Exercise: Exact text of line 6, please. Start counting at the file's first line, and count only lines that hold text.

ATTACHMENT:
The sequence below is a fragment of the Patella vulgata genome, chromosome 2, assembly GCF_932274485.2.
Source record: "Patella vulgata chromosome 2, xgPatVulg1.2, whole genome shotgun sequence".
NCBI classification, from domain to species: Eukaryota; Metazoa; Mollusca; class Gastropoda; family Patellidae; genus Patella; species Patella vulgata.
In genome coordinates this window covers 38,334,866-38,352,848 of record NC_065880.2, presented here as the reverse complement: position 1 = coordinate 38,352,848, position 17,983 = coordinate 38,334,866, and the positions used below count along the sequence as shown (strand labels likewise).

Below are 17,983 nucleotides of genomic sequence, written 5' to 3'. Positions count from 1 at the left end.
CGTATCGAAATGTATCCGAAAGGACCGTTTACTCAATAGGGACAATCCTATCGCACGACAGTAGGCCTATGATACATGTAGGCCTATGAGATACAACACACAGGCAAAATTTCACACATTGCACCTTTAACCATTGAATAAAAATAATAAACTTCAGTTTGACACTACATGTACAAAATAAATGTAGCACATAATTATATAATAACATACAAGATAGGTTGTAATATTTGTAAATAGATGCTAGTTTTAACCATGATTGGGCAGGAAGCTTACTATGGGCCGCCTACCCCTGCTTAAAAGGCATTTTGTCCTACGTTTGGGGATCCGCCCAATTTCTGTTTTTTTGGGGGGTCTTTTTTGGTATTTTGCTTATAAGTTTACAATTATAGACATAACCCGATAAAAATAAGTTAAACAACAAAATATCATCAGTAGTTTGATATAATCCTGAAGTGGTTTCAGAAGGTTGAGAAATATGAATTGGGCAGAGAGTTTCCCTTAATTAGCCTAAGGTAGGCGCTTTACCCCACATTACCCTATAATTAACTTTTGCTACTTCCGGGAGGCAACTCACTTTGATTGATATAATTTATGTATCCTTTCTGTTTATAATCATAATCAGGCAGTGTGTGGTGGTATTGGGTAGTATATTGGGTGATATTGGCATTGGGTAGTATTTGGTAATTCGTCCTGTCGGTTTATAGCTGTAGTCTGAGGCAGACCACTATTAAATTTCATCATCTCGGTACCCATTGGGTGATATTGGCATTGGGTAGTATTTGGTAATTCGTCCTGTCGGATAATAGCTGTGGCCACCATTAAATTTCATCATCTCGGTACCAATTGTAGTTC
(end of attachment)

CGTATCGAAATGTATCCGAAAGGACCGTTTACTCAATAGGGACAATCCTATCGCACGACAGTAGGCCTATGATACATGTAGGCCTATGAGATACAACACACAGGCAAAATTTCACACATTGCACCTTTAACCATTGAATAAAAATAATAAACTTCAGTTTGACACTACATGTACAAAATAAATGTAGCACATAATTATATAATAACATACAAGATAGGTTGTAATATTTGTAAATAGATGCTAGTTTTAACCATGATTGGGCAGGAAGCTTACTATGGGCCGCCTACCCCTGCTTAAAAGGCATTTTGTCCTACGTTTGGGGATCCGCCCAATTTCTGTTTTTTTGGGGGGTCTTTTTTGGTATTTTGCTTATAAGTTTACAATTATAGACATAACCCGATAAAAATAAGTTAAACAACAAAATATCATCAGTAGTTTGATATAATCCTGAAGTGGTTTCAGAAGGTTGAGAAATATGAATTGGGCAGAGAGTTTCCCTTAATTAGCCTAAGGTAGGCGCTTTACCCCACATTACCCTATAATTAACTTTTGCTACTTCCGGGAGGCAACTCACTTTGATTGATATAATTTATGTATCCTTTCTGTTTATAATCATAATCAGGCAGTGTGTGGTGGTATTGGGTAGTATATTGGGTGATATTGGCATTGGGTAGTATTTGGTAATTCGTCCTGTCGGTTTATAGCTGTAGTCTGAGGCAGACCACTATTAAATTTCATCATCTCGGTACCCATTGGGTGATATTGGCATTGGGTAGTATTTGGTAATTCGTCCTGTCGGATAATAGCTGTGGCCACCATTAAATTTCATCATCTCGGTACCAATTGTAGTTC